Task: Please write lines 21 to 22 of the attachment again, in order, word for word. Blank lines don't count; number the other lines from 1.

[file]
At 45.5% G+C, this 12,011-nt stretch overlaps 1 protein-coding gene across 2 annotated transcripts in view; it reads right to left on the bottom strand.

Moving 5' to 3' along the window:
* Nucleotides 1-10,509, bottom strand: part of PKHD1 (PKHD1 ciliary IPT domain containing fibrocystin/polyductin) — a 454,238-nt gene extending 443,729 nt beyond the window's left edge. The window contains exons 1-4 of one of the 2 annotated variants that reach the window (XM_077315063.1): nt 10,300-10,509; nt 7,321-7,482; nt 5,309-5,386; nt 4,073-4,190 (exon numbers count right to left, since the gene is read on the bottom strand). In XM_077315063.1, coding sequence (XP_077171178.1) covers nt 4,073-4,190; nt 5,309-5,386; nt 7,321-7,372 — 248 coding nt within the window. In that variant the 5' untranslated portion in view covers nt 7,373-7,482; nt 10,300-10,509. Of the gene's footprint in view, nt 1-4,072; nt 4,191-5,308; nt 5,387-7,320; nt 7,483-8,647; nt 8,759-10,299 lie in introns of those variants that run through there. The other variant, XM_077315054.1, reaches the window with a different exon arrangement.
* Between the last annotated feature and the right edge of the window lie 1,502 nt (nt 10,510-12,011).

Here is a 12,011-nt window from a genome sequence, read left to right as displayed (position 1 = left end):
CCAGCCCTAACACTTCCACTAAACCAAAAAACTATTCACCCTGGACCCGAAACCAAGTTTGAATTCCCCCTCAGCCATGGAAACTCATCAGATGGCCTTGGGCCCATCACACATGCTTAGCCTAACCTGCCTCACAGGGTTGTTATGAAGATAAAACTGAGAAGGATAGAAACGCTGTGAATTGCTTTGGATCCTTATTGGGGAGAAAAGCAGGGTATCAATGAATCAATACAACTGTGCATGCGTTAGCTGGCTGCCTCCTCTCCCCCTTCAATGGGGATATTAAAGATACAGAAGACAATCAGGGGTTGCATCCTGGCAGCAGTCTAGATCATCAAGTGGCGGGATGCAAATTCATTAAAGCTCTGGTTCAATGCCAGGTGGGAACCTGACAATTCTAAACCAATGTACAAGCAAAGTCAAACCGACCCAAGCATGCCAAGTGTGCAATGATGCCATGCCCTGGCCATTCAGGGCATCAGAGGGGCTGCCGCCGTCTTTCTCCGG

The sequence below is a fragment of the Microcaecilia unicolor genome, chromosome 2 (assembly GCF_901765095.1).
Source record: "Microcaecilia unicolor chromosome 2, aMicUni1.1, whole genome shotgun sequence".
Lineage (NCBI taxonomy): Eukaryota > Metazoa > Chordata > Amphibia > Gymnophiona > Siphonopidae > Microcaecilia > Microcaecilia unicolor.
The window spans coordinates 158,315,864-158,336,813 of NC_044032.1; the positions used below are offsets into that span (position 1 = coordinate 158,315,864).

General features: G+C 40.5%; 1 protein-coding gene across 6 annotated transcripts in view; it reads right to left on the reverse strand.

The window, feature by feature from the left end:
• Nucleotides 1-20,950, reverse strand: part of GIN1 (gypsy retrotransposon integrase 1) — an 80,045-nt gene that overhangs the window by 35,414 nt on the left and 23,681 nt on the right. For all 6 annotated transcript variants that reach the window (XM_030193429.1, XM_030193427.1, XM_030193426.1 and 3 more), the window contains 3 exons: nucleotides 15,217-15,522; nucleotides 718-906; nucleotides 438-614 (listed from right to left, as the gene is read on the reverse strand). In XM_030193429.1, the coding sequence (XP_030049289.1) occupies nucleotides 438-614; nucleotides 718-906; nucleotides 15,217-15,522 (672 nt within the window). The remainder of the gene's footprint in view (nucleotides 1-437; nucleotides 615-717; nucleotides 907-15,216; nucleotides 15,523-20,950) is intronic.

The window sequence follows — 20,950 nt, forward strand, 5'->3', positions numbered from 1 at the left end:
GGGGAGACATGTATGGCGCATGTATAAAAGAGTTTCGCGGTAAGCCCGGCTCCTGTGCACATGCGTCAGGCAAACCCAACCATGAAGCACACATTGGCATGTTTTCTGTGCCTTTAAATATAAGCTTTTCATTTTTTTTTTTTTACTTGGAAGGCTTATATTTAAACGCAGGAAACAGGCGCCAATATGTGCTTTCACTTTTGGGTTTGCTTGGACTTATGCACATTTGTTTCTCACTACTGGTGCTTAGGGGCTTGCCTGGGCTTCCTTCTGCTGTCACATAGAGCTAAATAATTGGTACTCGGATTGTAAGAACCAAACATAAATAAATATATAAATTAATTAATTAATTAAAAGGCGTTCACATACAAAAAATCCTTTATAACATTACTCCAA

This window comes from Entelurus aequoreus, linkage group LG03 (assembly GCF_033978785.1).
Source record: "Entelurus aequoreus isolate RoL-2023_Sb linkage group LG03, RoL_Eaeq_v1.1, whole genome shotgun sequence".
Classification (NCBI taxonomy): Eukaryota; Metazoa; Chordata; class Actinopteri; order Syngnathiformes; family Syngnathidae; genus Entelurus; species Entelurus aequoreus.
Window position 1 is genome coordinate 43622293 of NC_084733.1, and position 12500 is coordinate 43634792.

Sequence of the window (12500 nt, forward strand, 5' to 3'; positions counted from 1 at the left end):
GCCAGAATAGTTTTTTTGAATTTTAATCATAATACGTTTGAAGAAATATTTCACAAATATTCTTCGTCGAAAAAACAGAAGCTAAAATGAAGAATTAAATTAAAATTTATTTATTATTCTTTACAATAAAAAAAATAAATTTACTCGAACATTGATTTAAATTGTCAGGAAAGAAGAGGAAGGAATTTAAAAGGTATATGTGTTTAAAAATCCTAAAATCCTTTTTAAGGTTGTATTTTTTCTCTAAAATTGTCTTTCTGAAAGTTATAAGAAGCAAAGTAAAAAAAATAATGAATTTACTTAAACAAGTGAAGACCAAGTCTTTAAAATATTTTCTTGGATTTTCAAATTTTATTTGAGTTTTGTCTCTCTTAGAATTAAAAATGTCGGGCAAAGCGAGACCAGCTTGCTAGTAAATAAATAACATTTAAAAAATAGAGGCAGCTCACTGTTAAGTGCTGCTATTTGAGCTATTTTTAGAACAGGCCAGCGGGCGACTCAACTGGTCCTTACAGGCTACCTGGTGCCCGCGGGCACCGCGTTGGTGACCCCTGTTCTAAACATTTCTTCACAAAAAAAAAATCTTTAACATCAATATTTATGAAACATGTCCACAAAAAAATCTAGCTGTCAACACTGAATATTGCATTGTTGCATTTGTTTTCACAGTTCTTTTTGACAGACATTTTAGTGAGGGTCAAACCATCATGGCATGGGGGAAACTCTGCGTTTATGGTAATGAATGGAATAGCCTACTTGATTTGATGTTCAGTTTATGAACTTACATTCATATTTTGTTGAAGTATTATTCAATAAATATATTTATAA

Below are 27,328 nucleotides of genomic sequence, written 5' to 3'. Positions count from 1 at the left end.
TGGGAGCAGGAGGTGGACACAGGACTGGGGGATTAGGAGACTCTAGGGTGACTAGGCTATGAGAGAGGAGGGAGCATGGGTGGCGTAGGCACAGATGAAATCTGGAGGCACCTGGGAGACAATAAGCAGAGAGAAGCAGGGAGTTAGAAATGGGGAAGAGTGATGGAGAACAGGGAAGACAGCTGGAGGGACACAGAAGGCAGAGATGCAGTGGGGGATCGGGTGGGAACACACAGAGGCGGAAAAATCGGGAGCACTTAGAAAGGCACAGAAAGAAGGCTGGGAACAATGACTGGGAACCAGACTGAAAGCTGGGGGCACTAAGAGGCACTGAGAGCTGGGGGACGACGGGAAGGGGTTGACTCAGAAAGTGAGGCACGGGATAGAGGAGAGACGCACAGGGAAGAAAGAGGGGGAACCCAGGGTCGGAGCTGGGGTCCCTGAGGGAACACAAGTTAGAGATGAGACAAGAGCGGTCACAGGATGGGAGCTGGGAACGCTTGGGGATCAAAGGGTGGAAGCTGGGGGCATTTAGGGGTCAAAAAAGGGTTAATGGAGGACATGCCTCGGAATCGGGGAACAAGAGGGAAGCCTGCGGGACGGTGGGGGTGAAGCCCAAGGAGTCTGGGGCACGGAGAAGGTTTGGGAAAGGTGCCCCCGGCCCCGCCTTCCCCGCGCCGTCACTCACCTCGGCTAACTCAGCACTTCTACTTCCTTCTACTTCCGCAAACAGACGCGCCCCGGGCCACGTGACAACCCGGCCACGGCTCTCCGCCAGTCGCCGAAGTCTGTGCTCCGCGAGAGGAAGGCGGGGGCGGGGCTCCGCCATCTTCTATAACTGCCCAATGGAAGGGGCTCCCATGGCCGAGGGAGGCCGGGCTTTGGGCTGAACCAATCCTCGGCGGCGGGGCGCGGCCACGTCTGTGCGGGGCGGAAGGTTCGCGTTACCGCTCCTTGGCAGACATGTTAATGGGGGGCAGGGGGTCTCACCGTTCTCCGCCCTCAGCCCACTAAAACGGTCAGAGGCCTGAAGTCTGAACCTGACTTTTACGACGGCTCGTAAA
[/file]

GCCAGAATAGTTTTTTTGAATTTTAATCATAATACGTTTGAAGAAATATTTCACAAATATTCTTCGTCGAAAAAACAGAAGCTAAAATGAAGAATTAAATTAAAATTTATTTATTATTCTTTACAATAAAAAAAATAAATTTACTCGAACATTGATTTAAATTGTCAGGAAAGAAGAGGAAGGAATTTAAAAGGTATATGTGTTTAAAAATCCTAAAATCCTTTTTAAGGTTGTATTTTTTCTCTAAAATTGTCTTTCTGAAAGTTATAAGAAGCAAAGTAAAAAAAATAATGAATTTACTTAAACAAGTGAAGACCAAGTCTTTAAAATATTTTCTTGGATTTTCAAATTTTATTTGAGTTTTGTCTCTCTTAGAATTAAAAATGTCGGGCAAAGCGAGACCAGCTTGCTAGTAAATAAATAACATTTAAAAAATAGAGGCAGCTCACTGTTAAGTGCTGCTATTTGAGCTATTTTTAGAACAGGCCAGCGGGCGACTCAACTGGTCCTTACAGGCTACCTGGTGCCCGCGGGCACCGCGTTGGTGACCCCTGTTCTAAACATTTCTTCACAAAAAAAAAATCTTTAACATCAATATTTATGAAACATGTCCACAAAAAAATCTAGCTGTCAACACTGAATATTGCATTGTTGCATTTGTTTTCACAGTTCTTTTTGACAGACATTTTAGTGAGGGTCAAACCATCATGGCATGGGGGAAACTCTGCGTTTATGGTAATGAATGGAATAGCCTACTTGATTTGATGTTCAGTTTATGAACTTACATTCATATTTTGTTGAAGTATTATTCAATAAATATATTTATAA

Below are 27,328 nucleotides of genomic sequence, written 5' to 3'. Positions count from 1 at the left end.